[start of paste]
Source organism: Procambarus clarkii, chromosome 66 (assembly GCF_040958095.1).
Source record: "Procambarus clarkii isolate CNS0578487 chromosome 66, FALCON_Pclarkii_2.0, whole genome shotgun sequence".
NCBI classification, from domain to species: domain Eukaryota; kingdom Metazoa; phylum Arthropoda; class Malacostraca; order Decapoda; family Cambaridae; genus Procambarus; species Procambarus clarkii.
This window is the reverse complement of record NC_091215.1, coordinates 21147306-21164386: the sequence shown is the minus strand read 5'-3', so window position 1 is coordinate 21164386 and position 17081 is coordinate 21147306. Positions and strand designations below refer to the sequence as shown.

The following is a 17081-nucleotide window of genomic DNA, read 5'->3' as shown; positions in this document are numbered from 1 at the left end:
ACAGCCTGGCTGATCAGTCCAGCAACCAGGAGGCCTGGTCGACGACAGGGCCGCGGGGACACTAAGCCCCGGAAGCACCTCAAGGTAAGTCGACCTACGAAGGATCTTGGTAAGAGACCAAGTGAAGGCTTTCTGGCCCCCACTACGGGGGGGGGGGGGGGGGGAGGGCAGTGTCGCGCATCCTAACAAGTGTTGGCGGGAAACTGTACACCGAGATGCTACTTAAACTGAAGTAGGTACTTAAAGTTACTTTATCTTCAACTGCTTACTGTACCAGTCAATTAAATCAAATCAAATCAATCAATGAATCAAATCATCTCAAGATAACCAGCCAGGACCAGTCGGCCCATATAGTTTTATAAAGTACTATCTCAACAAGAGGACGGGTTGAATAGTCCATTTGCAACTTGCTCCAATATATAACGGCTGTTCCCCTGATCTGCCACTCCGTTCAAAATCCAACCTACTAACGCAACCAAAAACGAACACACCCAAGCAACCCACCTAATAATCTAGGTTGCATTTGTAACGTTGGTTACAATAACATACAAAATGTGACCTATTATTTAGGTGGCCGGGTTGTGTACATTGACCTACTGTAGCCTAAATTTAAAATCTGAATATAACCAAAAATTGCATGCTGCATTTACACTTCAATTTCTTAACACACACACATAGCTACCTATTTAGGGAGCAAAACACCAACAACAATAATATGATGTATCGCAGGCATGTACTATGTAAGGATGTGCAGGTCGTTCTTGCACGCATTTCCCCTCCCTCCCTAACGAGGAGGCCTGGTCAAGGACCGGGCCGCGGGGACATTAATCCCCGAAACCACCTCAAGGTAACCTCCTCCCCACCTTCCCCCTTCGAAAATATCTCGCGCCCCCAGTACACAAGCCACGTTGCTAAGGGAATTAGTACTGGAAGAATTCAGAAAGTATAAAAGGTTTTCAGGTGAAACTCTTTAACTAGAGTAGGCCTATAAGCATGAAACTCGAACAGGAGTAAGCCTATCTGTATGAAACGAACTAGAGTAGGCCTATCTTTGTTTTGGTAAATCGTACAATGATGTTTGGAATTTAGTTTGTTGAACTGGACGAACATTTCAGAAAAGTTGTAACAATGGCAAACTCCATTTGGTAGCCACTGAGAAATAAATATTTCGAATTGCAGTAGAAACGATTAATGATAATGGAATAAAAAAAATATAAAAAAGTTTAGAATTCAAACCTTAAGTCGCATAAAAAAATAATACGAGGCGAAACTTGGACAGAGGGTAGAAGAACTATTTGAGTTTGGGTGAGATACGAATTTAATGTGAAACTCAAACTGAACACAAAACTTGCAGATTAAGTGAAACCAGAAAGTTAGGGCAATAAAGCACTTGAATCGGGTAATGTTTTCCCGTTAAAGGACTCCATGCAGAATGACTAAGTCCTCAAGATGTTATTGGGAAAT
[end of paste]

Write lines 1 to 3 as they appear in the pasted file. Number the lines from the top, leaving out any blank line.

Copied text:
Source organism: Procambarus clarkii, chromosome 66 (assembly GCF_040958095.1).
Source record: "Procambarus clarkii isolate CNS0578487 chromosome 66, FALCON_Pclarkii_2.0, whole genome shotgun sequence".
NCBI classification, from domain to species: domain Eukaryota; kingdom Metazoa; phylum Arthropoda; class Malacostraca; order Decapoda; family Cambaridae; genus Procambarus; species Procambarus clarkii.